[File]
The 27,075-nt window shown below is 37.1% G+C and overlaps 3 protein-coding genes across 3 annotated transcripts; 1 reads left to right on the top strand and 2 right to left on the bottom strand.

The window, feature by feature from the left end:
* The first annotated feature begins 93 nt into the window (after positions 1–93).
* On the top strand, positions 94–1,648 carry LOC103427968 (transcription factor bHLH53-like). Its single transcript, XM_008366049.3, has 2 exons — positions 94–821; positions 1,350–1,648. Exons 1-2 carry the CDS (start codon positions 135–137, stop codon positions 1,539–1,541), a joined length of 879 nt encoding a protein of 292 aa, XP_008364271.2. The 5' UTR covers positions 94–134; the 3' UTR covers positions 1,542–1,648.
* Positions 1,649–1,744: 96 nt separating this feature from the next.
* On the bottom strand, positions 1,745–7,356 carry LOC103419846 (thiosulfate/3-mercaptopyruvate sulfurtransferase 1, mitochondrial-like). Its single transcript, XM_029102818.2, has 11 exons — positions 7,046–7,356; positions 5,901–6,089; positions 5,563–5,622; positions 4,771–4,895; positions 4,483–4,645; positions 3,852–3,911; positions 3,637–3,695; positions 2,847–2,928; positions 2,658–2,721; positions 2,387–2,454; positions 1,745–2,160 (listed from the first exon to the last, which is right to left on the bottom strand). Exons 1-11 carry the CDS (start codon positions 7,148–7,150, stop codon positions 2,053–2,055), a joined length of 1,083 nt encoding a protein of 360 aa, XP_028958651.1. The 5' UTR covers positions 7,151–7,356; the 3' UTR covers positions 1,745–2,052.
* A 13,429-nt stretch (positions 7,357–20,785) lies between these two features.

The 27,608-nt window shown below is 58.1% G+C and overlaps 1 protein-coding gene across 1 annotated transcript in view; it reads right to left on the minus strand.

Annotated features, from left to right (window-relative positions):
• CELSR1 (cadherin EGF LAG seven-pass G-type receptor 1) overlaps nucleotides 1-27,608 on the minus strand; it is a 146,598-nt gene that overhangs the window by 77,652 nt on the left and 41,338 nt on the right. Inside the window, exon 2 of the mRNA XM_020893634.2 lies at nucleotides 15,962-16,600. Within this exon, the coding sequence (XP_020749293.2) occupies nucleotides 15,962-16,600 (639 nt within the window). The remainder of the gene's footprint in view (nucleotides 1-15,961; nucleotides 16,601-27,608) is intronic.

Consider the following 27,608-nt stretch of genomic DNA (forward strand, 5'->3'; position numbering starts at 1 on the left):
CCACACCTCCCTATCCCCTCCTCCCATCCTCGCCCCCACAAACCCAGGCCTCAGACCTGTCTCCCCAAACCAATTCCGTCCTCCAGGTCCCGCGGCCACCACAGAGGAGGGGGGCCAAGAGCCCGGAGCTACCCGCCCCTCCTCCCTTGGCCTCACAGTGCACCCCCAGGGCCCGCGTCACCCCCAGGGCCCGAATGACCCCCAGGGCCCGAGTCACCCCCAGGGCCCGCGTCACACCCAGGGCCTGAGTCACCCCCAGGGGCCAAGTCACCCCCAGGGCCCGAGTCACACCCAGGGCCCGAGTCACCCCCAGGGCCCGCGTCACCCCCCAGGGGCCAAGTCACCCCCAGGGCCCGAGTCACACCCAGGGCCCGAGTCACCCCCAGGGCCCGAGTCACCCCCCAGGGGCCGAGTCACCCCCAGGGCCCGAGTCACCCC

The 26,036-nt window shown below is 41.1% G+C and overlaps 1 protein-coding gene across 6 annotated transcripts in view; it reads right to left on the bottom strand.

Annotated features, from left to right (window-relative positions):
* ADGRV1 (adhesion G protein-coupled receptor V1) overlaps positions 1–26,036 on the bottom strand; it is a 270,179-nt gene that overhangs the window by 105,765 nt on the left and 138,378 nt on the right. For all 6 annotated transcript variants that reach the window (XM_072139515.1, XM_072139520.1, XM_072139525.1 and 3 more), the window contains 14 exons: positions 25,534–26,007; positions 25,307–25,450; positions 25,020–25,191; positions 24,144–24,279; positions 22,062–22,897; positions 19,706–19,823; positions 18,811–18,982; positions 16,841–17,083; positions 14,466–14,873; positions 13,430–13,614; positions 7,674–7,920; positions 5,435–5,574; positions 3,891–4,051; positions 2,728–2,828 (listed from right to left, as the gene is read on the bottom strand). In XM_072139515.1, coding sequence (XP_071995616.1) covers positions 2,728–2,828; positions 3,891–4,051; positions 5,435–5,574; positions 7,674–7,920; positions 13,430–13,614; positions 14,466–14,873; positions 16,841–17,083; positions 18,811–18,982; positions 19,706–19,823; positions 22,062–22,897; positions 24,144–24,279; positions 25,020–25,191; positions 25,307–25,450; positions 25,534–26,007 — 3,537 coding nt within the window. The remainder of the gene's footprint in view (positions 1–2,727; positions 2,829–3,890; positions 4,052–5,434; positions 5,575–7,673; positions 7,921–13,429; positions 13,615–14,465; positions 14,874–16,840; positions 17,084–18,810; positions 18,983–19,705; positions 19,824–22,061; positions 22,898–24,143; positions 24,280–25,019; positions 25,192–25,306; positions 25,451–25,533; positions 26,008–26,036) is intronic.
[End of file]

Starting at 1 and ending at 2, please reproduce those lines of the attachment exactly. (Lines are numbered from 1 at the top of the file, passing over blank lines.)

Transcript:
The 27,075-nt window shown below is 37.1% G+C and overlaps 3 protein-coding genes across 3 annotated transcripts; 1 reads left to right on the top strand and 2 right to left on the bottom strand.

The window, feature by feature from the left end: